- The Washington Times - Tuesday, November 25, 2003

Hunter’s Head Tavern, situated in Upperville at the edge of Virginia’s gorgeous Piedmont region, is a perfect restaurant for hikers, romantic weekend-get-awayers and locals alike.

Although, on a recent evening, some locals seemed a little frustrated because the place, which only seats 60, was packed, and it took up to 45 minutes just to get seated, with a reservation.

So, we’d have to agree with the locals — Barbour-jacketed, Gucci-loafered and often in riding pants — the food is very, very good, the setting wonderfully quaint and unique, but the service is weak and frazzled.

The sweet, polite and helpful waiters and pub staff, dressed in white Colonial-style shirts and black pants, tried their best to stay on top of the situation. But they were simply outnumbered by the guests who arrived en masse. Lucille Ball in the “I Love Lucy” episode in which she is trying to keep up with a steady stream of chocolate in the candy factory comes to mind.

Once finally seated, we ordered. Although, at Hunter’s Head, guests don’t order at the table, but have to go to the pub window to submit their choices (another wait and potential bottleneck situation).

For starters, the lightly vinaigrette-dressed mixed greens with goat cheese, apple and walnuts was fantastic. The portion was generous and could easily constitute a main course, and the ingredients were of the highest and freshest quality, which makes sense if you consider that:

• Hunter’s Head Tavern gets most of its meat and some of its produce from Ayshire Farm, which raises 100 percent organic meats and produce.

• Ayshire Farm also tries to the preserve rare domestic livestock breeds, such as the Scottish Highland cattle and the Gloucester Old Spot hogs.which in their beef and pork form are to-die-for.

Another delightful appetizer, which is listed on the bar menu, is the chicken-liver pate, served with mixed greens, Stilton cheese and Melba toast. The pate is a creamy, melt-in-your mouth sensation with wonderful, subtle seasoning. The three, thick slices of Stilton were abundant and scrumptious. The toast and mixed greens compliment the cheese and pate perfectly. Again, this is a generous portion.

Another starter, the seafood and corn chowder is a nice choice too, if a bit light on the salt and seasoning.

The menu also contains several vegetarian starters, including Hunter’s Head strawberry-spinach salad, steamed artichoke, and hummus with toast points.

One of the main course highlights was grilled, organic pork chops, served with mashed potatoes and seasonal vegetables, which that day was a mix of the most delicious corn and peas, tasty steamed broccoli and cherry tomatoes. The chops, too, were magnificent, very tender and flavorful. The homemade mashed potatoes were good, but like the chowder needed a little splash of salt and pepper.

Another yummy main course was the fried chicken which comes with the same side dishes as the grilled pork chops. The portion is generous, featuring half a chicken, which is lightly battered and fried.

The shepherd’s pie, which is part of the bar menu, was a bit of a disappointment. It, too, was way light on seasoning.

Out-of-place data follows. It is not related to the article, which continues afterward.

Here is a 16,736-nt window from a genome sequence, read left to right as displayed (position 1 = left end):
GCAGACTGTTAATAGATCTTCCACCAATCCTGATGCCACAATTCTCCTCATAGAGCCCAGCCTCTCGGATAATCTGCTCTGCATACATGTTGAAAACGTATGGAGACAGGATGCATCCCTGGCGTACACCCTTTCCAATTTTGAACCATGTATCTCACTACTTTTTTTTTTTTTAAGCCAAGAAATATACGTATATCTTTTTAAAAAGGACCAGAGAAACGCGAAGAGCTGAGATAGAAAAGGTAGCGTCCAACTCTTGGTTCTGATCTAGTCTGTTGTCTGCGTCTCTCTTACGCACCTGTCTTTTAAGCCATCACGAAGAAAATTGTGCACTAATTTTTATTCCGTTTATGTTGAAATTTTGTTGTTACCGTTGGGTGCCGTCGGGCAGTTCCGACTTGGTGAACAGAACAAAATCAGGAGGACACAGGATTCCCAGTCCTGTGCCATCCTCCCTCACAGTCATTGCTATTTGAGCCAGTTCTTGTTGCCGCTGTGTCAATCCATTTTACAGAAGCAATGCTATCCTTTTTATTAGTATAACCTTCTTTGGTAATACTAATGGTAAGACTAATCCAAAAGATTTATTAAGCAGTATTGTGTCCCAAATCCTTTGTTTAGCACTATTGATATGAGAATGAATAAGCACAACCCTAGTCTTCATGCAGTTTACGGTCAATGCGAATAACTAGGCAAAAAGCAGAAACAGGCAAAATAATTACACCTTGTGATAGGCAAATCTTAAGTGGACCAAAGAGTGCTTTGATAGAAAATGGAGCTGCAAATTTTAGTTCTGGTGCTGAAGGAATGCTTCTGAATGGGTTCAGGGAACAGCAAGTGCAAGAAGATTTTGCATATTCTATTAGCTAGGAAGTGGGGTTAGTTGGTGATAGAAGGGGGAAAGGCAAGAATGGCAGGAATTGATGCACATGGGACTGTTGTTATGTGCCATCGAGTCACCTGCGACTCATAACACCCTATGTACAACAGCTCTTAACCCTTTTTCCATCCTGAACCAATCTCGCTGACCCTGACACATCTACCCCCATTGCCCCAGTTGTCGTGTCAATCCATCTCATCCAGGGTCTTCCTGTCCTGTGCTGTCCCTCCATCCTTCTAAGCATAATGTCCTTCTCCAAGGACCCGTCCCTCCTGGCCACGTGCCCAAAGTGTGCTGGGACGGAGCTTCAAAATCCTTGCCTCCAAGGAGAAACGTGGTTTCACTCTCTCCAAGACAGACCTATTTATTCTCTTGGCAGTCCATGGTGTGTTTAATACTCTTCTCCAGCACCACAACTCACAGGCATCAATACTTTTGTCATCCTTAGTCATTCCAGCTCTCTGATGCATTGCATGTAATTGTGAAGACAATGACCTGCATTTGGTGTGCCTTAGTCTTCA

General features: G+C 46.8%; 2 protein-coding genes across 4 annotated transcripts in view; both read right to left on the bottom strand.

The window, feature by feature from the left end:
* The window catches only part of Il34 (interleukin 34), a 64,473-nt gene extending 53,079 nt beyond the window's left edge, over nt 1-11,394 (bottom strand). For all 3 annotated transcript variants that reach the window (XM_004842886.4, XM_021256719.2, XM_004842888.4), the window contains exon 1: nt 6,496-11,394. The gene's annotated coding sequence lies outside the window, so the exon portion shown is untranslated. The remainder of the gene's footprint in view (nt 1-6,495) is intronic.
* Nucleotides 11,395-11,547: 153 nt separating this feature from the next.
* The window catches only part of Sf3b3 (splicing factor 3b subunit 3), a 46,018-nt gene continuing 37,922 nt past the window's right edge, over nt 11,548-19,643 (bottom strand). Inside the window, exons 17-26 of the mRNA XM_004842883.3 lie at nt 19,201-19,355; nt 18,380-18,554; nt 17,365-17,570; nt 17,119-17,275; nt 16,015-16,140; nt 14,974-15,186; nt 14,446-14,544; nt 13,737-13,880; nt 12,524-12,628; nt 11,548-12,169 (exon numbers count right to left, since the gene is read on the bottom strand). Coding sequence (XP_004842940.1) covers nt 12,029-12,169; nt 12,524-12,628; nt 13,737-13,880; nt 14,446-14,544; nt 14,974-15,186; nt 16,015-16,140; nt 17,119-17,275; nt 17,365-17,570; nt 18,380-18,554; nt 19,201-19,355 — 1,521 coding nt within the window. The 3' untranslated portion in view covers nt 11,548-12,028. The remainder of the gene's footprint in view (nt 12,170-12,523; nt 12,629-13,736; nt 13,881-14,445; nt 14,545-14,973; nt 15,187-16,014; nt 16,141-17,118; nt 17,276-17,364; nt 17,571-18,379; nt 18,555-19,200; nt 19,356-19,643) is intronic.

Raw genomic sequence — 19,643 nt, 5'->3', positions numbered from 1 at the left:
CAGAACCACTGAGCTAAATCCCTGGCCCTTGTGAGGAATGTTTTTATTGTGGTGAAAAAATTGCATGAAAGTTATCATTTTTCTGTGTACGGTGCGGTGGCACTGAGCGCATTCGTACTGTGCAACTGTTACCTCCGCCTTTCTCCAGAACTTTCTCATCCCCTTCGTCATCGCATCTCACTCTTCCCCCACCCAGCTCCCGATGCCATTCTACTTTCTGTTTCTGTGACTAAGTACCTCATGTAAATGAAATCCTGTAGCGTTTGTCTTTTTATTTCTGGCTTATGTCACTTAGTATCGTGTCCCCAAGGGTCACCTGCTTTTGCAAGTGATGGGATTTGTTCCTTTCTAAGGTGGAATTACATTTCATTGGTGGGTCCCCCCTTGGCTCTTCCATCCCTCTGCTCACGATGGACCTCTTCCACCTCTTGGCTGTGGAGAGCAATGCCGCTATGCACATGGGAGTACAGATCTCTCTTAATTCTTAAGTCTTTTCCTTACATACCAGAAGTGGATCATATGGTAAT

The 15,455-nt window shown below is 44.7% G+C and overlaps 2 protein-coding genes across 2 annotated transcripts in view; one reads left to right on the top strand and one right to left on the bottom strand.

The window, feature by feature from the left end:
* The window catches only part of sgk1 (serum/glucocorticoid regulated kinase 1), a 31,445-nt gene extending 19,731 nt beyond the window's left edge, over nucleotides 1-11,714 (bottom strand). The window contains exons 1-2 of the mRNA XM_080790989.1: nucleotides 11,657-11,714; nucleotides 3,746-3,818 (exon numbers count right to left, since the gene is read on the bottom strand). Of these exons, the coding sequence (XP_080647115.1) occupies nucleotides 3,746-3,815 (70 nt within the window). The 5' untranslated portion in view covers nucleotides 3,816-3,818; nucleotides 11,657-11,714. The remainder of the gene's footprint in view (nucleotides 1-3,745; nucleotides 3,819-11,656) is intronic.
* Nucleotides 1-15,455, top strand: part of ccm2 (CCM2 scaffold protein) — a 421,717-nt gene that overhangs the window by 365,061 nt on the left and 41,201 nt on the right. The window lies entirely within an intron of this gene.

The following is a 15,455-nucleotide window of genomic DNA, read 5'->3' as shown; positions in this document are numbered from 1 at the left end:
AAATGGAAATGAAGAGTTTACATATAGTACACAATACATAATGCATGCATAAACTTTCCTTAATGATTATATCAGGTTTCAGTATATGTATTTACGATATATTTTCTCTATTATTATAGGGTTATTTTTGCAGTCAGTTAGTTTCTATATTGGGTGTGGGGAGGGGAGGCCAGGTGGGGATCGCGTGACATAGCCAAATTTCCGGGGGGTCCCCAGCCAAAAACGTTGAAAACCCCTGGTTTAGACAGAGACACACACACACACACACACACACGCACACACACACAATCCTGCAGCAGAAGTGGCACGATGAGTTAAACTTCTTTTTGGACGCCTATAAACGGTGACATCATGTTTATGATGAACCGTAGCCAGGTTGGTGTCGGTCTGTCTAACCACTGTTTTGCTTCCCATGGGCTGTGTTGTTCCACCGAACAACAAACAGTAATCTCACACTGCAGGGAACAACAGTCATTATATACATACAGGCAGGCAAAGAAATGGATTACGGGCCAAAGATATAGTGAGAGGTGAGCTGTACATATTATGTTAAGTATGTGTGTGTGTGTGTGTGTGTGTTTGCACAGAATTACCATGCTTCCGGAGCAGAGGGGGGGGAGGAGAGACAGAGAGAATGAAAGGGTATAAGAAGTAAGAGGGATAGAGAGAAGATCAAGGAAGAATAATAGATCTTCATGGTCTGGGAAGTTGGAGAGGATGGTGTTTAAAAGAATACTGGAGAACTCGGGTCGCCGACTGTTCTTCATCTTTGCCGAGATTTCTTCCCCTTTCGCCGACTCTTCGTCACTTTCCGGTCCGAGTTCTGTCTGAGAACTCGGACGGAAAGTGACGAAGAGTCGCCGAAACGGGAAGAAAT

The main-course menu also includes vegetarian alternatives, such as lasagna and seafood dishes, including grilled salmon, grilled tuna steak and crab cakes.

Despite the size of the appetizer and main course at Hunter’s Head, guests should really try the wonderful, huge desserts, which are all made in-house.

There are eight choices of very hearty desserts, all served with ice cream, whipped cream or hot English custard. The sticky toffee pudding with the hot English custard is a great choice on a cold day, as is the apple crisp pie with ice cream. Both are sweet and spicy in that special holiday way. Other seasonal favorites include pumpkin bread pudding and apple cobbler.

Hunter’s Head Tavern is in an 18th-century house, and the tables and chairs look as if they belong to that period too. The walls are adorned with satirical paintings and drawings, including fox hunts, where the foxes, riding on dogs, do the hunting of not-sure-what, and a funny sketch of Queen Elizabeth II strangling Prime Minister Tony Blair by British satirical illustrator John Bradley.

Hunter’s Head Tavern, despite the overwhelmed staff, is well worth a visit, even if it requires an hour’s-plus drive. The food is great, with generous portions of fresh, high-quality meat and vegetables. The decor is delightful and the staff is very pleasant. Just one wish: more sweet balloon-shirted waiters to handle the restaurant’s increasing popularity.

The restaurant is serving a Thanksgiving lunch-dinner at noon, 2 and 4 p.m. today. The menu includes salmon, prime rib of beef, roast turkey and pheasant. The price is $35 for three courses.

RESTAURANT: Hunter’s Head Tavern, 9048 John Mosby Highway, Upperville, Va.; 540/592-9020

HOURS: 5 to 10 p.m. Monday; 11:30 a.m. to 10 p.m. Tuesday through Sunday.

PRICES: Starters, $6 to $16.95 (lunch); main courses, $8.95 to $16.95 (lunch); desserts, $5.50 (lunch); starters, $5.95 to $16.95 (dinner); main courses, $12.95 to 23.95 (dinner); desserts, $5.50 (dinner); bar menu items, from $4 to $12, available at lunch and dinner

CREDIT CARDS: All major credit cards

PARKING: Off-street parking is available

ACCESS: Wheelchair accessible


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